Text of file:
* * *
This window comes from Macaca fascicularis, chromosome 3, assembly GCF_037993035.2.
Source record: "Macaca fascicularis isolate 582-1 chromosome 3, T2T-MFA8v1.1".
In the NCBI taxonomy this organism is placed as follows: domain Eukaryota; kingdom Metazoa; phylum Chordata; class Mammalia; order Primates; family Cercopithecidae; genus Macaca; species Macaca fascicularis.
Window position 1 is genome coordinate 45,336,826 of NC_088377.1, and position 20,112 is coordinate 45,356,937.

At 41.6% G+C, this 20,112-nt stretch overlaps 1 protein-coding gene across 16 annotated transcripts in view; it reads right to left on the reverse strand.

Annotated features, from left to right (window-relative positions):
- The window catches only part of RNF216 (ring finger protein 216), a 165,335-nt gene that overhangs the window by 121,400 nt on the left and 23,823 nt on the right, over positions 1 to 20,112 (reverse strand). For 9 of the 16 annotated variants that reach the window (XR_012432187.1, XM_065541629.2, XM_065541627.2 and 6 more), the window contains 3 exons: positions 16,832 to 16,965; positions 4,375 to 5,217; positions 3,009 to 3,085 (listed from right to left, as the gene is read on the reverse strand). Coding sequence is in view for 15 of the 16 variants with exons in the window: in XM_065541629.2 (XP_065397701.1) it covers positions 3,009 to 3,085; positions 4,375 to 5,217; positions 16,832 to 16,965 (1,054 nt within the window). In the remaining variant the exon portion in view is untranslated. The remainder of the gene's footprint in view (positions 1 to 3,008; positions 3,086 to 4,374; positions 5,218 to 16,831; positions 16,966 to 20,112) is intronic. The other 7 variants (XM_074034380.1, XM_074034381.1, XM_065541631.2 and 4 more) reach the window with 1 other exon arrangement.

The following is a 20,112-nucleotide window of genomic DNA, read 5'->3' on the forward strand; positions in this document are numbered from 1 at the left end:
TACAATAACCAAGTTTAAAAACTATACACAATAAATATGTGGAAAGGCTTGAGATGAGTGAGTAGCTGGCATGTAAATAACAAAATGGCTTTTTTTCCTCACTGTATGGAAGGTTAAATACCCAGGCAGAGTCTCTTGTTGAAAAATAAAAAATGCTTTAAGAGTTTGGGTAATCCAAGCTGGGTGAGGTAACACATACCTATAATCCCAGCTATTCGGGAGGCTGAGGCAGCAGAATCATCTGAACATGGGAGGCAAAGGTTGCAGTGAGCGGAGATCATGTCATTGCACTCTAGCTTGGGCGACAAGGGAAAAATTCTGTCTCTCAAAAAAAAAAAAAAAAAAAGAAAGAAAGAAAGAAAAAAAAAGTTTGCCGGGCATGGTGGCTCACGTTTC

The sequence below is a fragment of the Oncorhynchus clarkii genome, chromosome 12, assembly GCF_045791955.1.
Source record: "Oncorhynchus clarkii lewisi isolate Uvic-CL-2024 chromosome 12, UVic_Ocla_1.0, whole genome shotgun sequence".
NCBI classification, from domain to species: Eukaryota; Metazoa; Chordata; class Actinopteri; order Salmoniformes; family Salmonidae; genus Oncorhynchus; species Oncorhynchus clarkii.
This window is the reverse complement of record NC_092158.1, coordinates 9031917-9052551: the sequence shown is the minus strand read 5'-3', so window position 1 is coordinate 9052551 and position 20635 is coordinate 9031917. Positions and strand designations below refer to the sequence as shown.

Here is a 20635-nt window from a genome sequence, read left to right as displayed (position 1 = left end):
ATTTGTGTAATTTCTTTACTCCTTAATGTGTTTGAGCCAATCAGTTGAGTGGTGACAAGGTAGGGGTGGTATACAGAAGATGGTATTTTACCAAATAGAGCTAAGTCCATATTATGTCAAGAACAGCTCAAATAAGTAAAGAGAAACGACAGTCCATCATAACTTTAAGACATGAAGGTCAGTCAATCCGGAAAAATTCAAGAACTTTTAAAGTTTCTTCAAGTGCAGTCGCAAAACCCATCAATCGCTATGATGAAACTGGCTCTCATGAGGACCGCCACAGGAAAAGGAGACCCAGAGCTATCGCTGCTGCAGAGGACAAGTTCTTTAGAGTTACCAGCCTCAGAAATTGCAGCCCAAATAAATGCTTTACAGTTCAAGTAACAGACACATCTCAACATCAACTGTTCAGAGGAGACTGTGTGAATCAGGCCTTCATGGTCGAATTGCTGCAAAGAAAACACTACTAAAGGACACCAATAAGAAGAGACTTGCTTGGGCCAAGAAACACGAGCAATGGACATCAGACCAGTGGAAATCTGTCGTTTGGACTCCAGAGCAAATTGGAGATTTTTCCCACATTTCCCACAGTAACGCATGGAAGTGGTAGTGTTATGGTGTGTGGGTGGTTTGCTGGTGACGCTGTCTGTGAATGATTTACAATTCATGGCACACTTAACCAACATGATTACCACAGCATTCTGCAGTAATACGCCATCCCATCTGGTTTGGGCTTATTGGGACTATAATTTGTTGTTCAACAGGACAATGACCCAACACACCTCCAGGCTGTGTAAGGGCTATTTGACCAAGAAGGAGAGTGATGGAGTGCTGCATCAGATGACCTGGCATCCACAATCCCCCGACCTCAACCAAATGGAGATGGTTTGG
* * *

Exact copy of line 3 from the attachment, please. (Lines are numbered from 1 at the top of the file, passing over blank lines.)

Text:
In the NCBI taxonomy this organism is placed as follows: domain Eukaryota; kingdom Metazoa; phylum Chordata; class Mammalia; order Primates; family Cercopithecidae; genus Macaca; species Macaca fascicularis.